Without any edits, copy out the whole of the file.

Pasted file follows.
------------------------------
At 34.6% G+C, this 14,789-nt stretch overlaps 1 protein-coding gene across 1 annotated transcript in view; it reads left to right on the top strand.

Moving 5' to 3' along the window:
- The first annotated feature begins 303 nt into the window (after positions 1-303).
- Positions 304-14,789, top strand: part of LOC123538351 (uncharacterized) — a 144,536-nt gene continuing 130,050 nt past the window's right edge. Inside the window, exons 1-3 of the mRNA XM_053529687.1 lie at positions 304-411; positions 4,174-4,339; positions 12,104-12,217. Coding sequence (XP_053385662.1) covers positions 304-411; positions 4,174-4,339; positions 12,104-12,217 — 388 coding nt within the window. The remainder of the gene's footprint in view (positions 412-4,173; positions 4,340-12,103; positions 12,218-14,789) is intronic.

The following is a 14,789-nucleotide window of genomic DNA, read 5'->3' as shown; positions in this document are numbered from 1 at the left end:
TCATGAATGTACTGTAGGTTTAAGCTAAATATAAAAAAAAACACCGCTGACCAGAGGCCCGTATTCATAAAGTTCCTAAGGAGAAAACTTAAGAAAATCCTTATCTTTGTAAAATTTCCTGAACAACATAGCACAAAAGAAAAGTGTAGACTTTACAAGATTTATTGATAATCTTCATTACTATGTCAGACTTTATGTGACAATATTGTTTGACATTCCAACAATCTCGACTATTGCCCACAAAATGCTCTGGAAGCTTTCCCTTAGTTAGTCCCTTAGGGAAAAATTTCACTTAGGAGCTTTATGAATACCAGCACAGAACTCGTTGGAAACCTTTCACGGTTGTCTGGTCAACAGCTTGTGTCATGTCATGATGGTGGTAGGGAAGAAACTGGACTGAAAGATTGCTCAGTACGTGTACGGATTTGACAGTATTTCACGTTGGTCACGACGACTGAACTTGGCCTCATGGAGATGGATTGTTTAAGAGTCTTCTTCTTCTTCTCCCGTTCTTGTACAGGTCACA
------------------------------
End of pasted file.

At 34.6% G+C, this 14,789-nt stretch overlaps 1 protein-coding gene across 1 annotated transcript in view; it reads left to right on the top strand.

Moving 5' to 3' along the window:
- The first annotated feature begins 303 nt into the window (after positions 1-303).
- Positions 304-14,789, top strand: part of LOC123538351 (uncharacterized) — a 144,536-nt gene continuing 130,050 nt past the window's right edge. Inside the window, exons 1-3 of the mRNA XM_053529687.1 lie at positions 304-411; positions 4,174-4,339; positions 12,104-12,217. Coding sequence (XP_053385662.1) covers positions 304-411; positions 4,174-4,339; positions 12,104-12,217 — 388 coding nt within the window. The remainder of the gene's footprint in view (positions 412-4,173; positions 4,340-12,103; positions 12,218-14,789) is intronic.

The following is a 14,789-nucleotide window of genomic DNA, read 5'->3' as shown; positions in this document are numbered from 1 at the left end:
TCATGAATGTACTGTAGGTTTAAGCTAAATATAAAAAAAAACACCGCTGACCAGAGGCCCGTATTCATAAAGTTCCTAAGGAGAAAACTTAAGAAAATCCTTATCTTTGTAAAATTTCCTGAACAACATAGCACAAAAGAAAAGTGTAGACTTTACAAGATTTATTGATAATCTTCATTACTATGTCAGACTTTATGTGACAATATTGTTTGACATTCCAACAATCTCGACTATTGCCCACAAAATGCTCTGGAAGCTTTCCCTTAGTTAGTCCCTTAGGGAAAAATTTCACTTAGGAGCTTTATGAATACCAGCACAGAACTCGTTGGAAACCTTTCACGGTTGTCTGGTCAACAGCTTGTGTCATGTCATGATGGTGGTAGGGAAGAAACTGGACTGAAAGATTGCTCAGTACGTGTACGGATTTGACAGTATTTCACGTTGGTCACGACGACTGAACTTGGCCTCATGGAGATGGATTGTTTAAGAGTCTTCTTCTTCTTCTCCCGTTCTTGTACAGGTCACA